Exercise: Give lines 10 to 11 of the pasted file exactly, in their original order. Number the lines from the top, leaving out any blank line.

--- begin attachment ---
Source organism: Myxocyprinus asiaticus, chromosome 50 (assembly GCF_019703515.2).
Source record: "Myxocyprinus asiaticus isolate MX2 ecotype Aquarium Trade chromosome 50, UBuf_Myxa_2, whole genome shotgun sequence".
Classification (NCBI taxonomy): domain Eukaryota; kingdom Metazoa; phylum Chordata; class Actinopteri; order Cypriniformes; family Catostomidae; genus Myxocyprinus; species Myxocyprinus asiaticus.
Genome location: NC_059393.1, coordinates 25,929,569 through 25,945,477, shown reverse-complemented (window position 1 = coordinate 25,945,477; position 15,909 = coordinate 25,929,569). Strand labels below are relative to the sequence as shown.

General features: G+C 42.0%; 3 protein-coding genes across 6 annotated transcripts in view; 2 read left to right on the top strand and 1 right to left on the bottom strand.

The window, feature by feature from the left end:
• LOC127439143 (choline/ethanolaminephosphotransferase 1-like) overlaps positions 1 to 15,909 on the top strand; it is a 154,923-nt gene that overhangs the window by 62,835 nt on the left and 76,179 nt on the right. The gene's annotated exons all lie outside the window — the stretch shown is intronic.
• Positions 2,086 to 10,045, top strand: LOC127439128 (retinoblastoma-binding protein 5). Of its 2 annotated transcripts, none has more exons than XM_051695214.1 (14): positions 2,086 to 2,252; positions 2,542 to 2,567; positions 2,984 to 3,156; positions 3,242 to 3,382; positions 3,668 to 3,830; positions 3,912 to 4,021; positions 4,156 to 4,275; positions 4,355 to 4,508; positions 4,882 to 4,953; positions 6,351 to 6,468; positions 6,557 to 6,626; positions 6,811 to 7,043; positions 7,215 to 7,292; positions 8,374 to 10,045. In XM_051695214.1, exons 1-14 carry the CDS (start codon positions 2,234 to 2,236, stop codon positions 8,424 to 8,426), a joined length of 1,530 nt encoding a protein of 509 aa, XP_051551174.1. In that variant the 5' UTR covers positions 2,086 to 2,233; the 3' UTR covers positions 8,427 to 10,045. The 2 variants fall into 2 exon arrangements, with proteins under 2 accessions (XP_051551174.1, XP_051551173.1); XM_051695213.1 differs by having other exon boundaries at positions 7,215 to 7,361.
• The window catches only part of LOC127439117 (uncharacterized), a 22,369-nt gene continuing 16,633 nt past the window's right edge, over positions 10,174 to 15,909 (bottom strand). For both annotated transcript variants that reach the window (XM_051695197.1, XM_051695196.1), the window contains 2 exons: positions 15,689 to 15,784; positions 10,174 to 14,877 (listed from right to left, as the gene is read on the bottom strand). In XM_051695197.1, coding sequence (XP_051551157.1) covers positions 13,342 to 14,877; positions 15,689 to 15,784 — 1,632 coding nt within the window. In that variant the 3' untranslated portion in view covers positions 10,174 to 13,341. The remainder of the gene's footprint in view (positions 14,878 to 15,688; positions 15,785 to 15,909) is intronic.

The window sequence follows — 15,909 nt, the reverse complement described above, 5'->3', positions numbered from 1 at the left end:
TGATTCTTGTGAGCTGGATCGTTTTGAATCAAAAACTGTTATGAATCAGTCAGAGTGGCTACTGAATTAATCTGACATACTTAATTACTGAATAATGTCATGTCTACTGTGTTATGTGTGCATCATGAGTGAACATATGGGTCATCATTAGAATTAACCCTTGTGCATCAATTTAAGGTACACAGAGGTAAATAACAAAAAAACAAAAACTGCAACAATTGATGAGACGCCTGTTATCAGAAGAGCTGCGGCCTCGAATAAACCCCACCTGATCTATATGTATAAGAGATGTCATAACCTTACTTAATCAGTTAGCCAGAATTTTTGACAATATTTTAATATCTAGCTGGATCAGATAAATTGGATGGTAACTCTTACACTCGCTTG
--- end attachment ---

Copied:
The window sequence follows — 15,909 nt, the reverse complement described above, 5'->3', positions numbered from 1 at the left end:
TGATTCTTGTGAGCTGGATCGTTTTGAATCAAAAACTGTTATGAATCAGTCAGAGTGGCTACTGAATTAATCTGACATACTTAATTACTGAATAATGTCATGTCTACTGTGTTATGTGTGCATCATGAGTGAACATATGGGTCATCATTAGAATTAACCCTTGTGCATCAATTTAAGGTACACAGAGGTAAATAACAAAAAAACAAAAACTGCAACAATTGATGAGACGCCTGTTATCAGAAGAGCTGCGGCCTCGAATAAACCCCACCTGATCTATATGTATAAGAGATGTCATAACCTTACTTAATCAGTTAGCCAGAATTTTTGACAATATTTTAATATCTAGCTGGATCAGATAAATTGGATGGTAACTCTTACACTCGCTTG